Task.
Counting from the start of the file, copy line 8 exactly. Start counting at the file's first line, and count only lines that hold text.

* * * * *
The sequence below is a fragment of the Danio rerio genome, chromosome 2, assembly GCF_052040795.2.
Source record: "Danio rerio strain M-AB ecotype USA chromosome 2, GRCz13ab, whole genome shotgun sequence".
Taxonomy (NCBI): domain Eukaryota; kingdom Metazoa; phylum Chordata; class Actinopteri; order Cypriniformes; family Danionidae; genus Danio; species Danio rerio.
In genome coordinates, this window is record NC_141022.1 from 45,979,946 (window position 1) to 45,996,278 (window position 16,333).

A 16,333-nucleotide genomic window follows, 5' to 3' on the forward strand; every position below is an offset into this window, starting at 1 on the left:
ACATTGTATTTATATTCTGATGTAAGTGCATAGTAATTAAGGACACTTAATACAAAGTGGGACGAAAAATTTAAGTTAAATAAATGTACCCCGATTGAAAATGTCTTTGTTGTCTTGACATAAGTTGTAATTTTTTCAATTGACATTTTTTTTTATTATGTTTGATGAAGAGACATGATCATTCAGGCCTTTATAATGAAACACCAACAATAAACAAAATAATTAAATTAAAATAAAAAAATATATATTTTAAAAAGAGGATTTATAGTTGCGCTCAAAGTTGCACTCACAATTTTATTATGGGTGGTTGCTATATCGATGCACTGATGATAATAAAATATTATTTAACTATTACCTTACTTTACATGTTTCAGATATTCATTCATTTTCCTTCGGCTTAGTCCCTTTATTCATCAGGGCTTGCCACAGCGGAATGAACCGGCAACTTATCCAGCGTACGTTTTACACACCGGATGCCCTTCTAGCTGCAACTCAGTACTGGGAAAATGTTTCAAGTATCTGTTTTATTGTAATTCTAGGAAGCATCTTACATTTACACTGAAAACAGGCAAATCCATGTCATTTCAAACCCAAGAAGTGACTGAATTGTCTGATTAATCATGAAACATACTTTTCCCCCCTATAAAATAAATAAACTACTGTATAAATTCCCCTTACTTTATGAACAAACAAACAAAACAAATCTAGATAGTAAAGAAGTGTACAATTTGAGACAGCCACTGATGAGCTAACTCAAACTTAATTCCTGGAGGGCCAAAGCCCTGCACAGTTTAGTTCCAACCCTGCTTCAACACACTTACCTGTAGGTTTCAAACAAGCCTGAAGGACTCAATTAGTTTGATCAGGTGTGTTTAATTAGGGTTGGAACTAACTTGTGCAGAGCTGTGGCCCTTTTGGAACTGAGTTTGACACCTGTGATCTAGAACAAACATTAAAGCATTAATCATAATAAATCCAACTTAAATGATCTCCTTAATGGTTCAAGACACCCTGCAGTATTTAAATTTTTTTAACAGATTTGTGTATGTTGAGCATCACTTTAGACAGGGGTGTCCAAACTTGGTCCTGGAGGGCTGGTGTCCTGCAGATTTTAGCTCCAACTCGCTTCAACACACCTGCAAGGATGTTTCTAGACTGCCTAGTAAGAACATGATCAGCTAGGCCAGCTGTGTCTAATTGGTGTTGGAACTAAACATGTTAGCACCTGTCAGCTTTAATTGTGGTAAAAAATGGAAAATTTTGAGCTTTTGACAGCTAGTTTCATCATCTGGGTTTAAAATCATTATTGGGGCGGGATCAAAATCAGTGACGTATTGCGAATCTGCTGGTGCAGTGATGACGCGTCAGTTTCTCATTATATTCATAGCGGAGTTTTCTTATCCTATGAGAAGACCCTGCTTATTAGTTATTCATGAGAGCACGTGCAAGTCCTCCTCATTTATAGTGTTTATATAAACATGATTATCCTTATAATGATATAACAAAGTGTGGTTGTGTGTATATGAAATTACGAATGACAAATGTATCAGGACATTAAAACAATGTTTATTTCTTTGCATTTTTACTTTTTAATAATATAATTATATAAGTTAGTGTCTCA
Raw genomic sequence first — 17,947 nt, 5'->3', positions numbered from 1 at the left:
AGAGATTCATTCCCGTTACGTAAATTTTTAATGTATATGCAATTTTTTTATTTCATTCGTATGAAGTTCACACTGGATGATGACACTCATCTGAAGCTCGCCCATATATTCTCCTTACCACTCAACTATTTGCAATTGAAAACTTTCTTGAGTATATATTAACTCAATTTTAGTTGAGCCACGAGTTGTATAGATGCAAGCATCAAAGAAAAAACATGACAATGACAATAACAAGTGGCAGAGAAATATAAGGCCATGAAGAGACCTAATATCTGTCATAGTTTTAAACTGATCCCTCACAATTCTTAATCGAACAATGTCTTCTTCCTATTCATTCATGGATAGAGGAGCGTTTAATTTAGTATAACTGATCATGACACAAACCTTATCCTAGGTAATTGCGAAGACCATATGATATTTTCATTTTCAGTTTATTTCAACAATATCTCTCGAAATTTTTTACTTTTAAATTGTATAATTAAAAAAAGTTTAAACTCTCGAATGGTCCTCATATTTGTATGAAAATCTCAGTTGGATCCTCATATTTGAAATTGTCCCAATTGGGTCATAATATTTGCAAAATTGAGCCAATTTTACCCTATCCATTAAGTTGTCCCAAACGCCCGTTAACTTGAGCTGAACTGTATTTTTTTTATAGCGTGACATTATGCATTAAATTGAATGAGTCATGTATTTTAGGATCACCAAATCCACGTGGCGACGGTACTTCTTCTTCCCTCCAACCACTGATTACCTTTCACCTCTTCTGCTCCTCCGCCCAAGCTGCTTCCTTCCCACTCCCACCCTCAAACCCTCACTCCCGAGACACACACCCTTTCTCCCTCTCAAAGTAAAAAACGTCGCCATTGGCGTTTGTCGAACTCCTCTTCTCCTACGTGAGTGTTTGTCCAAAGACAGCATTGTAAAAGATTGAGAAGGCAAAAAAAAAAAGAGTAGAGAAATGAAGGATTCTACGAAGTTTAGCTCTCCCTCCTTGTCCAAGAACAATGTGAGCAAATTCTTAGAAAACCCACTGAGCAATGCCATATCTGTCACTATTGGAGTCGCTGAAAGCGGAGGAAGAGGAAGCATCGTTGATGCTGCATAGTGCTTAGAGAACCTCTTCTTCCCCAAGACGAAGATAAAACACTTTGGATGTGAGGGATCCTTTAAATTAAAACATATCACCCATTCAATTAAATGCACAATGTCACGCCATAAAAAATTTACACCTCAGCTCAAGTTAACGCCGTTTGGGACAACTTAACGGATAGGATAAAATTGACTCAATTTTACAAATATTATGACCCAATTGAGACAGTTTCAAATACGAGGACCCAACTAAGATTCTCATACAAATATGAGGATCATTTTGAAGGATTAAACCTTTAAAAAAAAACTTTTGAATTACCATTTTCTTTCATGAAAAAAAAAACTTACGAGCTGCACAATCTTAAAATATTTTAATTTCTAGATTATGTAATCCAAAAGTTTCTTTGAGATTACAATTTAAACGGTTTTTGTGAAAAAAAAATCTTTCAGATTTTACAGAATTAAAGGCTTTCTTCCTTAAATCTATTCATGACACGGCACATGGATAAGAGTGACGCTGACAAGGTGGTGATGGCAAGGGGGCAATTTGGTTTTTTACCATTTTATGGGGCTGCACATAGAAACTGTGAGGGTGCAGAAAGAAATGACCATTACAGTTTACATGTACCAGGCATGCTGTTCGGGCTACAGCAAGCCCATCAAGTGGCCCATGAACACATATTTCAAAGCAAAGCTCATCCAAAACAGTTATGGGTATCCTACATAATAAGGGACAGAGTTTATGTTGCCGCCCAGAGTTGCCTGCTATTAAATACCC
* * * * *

AGAGATTCATTCCCGTTACGTAAATTTTTAATGTATATGCAATTTTTTTATTTCATTCGTATGAAGTTCACACTGGATGATGACACTCATCTGAAGCTCGCCCATATATTCTCCTTACCACTCAACTATTTGCAATTGAAAACTTTCTTGAGTATATATTAACTCAATTTTAGTTGAGCCACGAGTTGTATAGATGCAAGCATCAAAGAAAAAACATGACAATGACAATAACAAGTGGCAGAGAAATATAAGGCCATGAAGAGACCTAATATCTGTCATAGTTTTAAACTGATCCCTCACAATTCTTAATCGAACAATGTCTTCTTCCTATTCATTCATGGATAGAGGAGCGTTTAATTTAGTATAACTGATCATGACACAAACCTTATCCTAGGTAATTGCGAAGACCATATGATATTTTCATTTTCAGTTTATTTCAACAATATCTCTCGAAATTTTTTACTTTTAAATTGTATAATTAAAAAAAGTTTAAACTCTCGAATGGTCCTCATATTTGTATGAAAATCTCAGTTGGATCCTCATATTTGAAATTGTCCCAATTGGGTCATAATATTTGCAAAATTGAGCCAATTTTACCCTATCCATTAAGTTGTCCCAAACGCCCGTTAACTTGAGCTGAACTGTATTTTTTTTATAGCGTGACATTATGCATTAAATTGAATGAGTCATGTATTTTAGGATCACCAAATCCACGTGGCGACGGTACTTCTTCTTCCCTCCAACCACTGATTACCTTTCACCTCTTCTGCTCCTCCGCCCAAGCTGCTTCCTTCCCACTCCCACCCTCAAACCCTCACTCCCGAGACACACACCCTTTCTCCCTCTCAAAGTAAAAAACGTCGCCATTGGCGTTTGTCGAACTCCTCTTCTCCTACGTGAGTGTTTGTCCAAAGACAGCATTGTAAAAGATTGAGAAGGCAAAAAAAAAAAGAGTAGAGAAATGAAGGATTCTACGAAGTTTAGCTCTCCCTCCTTGTCCAAGAACAATGTGAGCAAATTCTTAGAAAACCCACTGAGCAATGCCATATCTGTCACTATTGGAGTCGCTGAAAGCGGAGGAAGAGGAAGCATCGTTGATGCTGCATAGTGCTTAGAGAACCTCTTCTTCCCCAAGACGAAGATAAAACACTTTGGATGTGAGGGATCCTTTAAATTAAAACATATCACCCATTCAATTAAATGCACAATGTCACGCCATAAAAAATTTACACCTCAGCTCAAGTTAACGCCGTTTGGGACAACTTAACGGATAGGATAAAATTGACTCAATTTTACAAATATTATGACCCAATTGAGACAGTTTCAAATACGAGGACCCAACTAAGATTCTCATACAAATATGAGGATCATTTTGAAGGATTAAACCTTTAAAAAAAAACTTTTGAATTACCATTTTCTTTCATGAAAAAAAAAACTTACGAGCTGCACAATCTTAAAATATTTTAATTTCTAGATTATGTAATCCAAAAGTTTCTTTGAGATTACAATTTAAACGGTTTTTGTGAAAAAAAAATCTTTCAGATTTTACAGAATTAAAGGCTTTCTTCCTTAAATCTATTCATGACACGGCACATGGATAAGAGTGACGCTGACAAGGTGGTGATGGCAAGGGGGCAATTTGGTTTTTTACCATTTTATGGGGCTGCACATAGAAACTGTGAGGGTGCAGAAAGAAATGACCATTACAGTTTACATGTACCAGGCATGCTGTTCGGGCTACAGCAAGCCCATCAAGTGGCCCATGAACACATATTTCAAAGCAAAGCTCATCCAAAACAGTTATGGGTATCCTACATAATAAGGGACAGAGTTTATGTTGCCGCCCAGAGTTGCCTGCTATTAAATACCC